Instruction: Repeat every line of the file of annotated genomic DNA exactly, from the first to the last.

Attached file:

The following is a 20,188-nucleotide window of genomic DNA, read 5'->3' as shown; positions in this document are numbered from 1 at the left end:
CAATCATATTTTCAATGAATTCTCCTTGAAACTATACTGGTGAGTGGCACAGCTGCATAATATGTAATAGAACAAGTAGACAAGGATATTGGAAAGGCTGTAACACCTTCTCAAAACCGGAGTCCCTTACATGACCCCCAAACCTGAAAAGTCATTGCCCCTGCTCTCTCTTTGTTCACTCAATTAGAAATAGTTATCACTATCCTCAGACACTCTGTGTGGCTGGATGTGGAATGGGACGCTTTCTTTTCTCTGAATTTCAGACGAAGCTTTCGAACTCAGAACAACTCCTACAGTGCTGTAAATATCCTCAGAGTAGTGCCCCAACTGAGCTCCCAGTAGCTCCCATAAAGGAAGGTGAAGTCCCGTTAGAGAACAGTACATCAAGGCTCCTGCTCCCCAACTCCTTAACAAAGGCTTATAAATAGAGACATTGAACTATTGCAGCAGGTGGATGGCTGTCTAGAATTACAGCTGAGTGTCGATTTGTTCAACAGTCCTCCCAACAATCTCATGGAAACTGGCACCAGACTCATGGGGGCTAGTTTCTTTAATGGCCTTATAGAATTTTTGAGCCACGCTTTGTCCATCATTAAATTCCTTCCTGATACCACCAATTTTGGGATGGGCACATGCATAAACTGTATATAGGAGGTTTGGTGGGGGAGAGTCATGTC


The following is a 20,188-nucleotide window of genomic DNA, read 5'->3' as shown; positions in this document are numbered from 1 at the left end:
CAATCATATTTTCAATGAATTCTCCTTGAAACTATACTGGTGAGTGGCACAGCTGCATAATATGTAATAGAACAAGTAGACAAGGATATTGGAAAGGCTGTAACACCTTCTCAAAACCGGAGTCCCTTACATGACCCCCAAACCTGAAAAGTCATTGCCCCTGCTCTCTCTTTGTTCACTCAATTAGAAATAGTTATCACTATCCTCAGACACTCTGTGTGGCTGGATGTGGAATGGGACGCTTTCTTTTCTCTGAATTTCAGACGAAGCTTTCGAACTCAGAACAACTCCTACAGTGCTGTAAATATCCTCAGAGTAGTGCCCCAACTGAGCTCCCAGTAGCTCCCATAAAGGAAGGTGAAGTCCCGTTAGAGAACAGTACATCAAGGCTCCTGCTCCCCAACTCCTTAACAAAGGCTTATAAATAGAGACATTGAACTATTGCAGCAGGTGGATGGCTGTCTAGAATTACAGCTGAGTGTCGATTTGTTCAACAGTCCTCCCAACAATCTCATGGAAACTGGCACCAGACTCATGGGGGCTAGTTTCTTTAATGGCCTTATAGAATTTTTGAGCCACGCTTTGTCCATCATTAAATTCCTTCCTGATACCACCAATTTTGGGATGGGCACATGCATAAACTGTATATAGGAGGTTTGGTGGGGGAGAGTCATGTC